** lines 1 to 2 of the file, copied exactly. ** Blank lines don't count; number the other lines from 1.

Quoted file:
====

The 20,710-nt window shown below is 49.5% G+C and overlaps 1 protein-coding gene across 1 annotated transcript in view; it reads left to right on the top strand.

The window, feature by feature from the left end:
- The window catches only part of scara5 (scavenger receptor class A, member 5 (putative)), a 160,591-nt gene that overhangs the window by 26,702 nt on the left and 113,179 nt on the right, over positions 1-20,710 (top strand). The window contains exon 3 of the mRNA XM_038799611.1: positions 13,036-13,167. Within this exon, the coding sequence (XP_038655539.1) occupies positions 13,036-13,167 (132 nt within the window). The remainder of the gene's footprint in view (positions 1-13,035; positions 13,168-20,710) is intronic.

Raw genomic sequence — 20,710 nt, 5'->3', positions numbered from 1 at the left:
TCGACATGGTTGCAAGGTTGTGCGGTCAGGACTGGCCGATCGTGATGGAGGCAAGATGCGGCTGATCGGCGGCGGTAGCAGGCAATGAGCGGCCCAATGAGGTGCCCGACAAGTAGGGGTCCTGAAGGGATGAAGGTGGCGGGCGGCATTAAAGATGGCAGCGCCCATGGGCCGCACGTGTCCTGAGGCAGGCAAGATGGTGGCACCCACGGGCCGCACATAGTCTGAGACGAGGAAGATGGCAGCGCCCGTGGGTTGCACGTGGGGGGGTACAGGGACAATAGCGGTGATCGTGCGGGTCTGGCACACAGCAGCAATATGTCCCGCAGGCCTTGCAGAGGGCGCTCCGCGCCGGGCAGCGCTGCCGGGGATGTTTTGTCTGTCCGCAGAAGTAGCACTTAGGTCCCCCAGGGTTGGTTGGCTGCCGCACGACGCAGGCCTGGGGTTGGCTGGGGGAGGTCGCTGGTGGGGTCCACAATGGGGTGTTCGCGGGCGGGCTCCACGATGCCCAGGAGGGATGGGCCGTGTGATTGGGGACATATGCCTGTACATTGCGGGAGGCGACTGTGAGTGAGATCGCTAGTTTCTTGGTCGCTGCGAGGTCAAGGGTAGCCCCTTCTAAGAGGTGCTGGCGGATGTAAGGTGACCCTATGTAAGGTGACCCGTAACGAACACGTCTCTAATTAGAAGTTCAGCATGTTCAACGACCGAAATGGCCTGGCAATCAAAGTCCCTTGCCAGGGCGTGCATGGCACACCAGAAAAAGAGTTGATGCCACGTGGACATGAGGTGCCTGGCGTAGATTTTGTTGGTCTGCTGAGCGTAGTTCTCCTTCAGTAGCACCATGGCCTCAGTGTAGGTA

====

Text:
The 20,710-nt window shown below is 49.5% G+C and overlaps 1 protein-coding gene across 1 annotated transcript in view; it reads left to right on the top strand.

The window, feature by feature from the left end: